= (R4^2 – R3^2)/R^2

= (π * R2^2)/(π * R^2)

= R2^2/R^2

**Scoring 60**

## Sunday, November 9, 2014

### Two New Videos: Derivatives on the HP Prime, Derivative and Integral of abs(x)

**Derivatives on the HP Prime Calculator**

Video: http://youtu.be/LXwLiPlKO2M

Notes:

Derivative Template: Template Key, template is on the top row, 4th column

Numeric Format: (d* function)/(d varaible = point), press Enter

In RPN Mode: You also need to press Shift+Comma (Eval)

Symbolic Format (CAS Mode): (d function)/(d variable)

*d represents the derivative symbol

diff command:

diff(function, variable)

**Derivative and Integral of abs(x)**

Video: http://youtu.be/8PikrlA5UlQ

A short derivation of the derivative and integral of absolute value function (abs(x)), and how the signum (sign(x)) function plays a part its calculation.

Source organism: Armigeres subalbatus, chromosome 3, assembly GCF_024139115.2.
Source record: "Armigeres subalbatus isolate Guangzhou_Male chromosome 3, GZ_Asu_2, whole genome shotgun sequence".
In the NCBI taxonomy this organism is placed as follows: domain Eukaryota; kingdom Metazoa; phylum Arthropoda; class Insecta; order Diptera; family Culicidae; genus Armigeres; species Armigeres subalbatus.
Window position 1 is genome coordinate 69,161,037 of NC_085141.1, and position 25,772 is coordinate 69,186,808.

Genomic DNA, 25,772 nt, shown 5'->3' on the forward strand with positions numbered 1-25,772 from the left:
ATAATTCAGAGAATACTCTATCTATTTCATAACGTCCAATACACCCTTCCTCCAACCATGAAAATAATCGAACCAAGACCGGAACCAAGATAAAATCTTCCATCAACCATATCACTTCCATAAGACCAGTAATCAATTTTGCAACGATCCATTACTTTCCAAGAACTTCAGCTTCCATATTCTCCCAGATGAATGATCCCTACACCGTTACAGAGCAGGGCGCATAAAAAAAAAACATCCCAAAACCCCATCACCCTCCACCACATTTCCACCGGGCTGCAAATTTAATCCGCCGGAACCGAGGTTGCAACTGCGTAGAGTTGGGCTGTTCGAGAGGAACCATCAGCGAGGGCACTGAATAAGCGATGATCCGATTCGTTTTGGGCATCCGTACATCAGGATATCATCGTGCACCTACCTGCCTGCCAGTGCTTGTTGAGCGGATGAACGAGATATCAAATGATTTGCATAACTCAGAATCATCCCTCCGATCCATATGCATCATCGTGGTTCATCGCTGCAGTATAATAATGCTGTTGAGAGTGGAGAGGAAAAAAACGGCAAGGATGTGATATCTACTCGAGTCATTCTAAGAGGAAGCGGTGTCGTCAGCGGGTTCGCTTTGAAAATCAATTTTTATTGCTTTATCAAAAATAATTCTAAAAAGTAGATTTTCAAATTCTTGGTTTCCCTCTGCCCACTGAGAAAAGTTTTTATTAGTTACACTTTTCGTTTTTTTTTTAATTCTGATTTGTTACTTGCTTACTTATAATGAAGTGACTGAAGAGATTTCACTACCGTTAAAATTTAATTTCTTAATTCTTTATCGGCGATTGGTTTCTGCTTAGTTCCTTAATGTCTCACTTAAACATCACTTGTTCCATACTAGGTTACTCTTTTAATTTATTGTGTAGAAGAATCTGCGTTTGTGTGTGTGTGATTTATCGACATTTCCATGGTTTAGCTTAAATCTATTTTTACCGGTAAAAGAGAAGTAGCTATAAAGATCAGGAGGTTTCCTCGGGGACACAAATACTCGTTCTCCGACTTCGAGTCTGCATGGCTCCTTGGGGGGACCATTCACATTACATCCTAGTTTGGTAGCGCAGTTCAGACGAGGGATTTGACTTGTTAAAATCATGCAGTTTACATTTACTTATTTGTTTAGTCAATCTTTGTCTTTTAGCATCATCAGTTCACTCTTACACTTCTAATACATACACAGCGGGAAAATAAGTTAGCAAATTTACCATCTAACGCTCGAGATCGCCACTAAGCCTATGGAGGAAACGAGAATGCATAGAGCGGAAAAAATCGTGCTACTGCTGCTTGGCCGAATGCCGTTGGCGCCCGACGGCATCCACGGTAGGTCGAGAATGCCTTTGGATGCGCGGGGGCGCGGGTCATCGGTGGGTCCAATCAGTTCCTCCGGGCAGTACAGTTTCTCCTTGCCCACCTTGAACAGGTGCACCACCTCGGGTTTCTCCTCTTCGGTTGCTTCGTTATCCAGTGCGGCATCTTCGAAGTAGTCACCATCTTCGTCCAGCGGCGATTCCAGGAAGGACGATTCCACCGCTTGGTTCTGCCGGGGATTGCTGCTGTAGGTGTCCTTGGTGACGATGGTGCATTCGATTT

Graphs made with the online Desmos calculator. Please visit and explore at www.desmos.com

(This is NOT a paid endorsement)

Eddie

Blog Entry #403

This blog is property of Edward Shore. 2014

## Saturday, November 8, 2014

### My Morning at Honnold/Mudd Library: 2014-11-08 (Game Shows, Bravias Lattice, Prime Numbers)

**My Morning at Honnold/Mudd Library**

Honnold/Mudd Library - Claremont, CA |

**Game Shows and Winning**

^{nd}Edition Oxford Press: 2003

**Ideal Crystals and Bravais Lattices**

**Prime Number Goodies**

## Monday, November 3, 2014

### Derivative of abs(x) and Integrals of abs(x), abs(e^x), abs(e^(a*x) + e^(a*y))

**Derivative of abs(x) and Integrals of abs(x), abs(e^x), abs(e^(a*x) + e^(a*y)) **

For this blog entry, assume that are functions are in terms of x and a, x, y represent real numbers.

Definition of abs(x) (also symbolized as |x|)

Piecewise definition: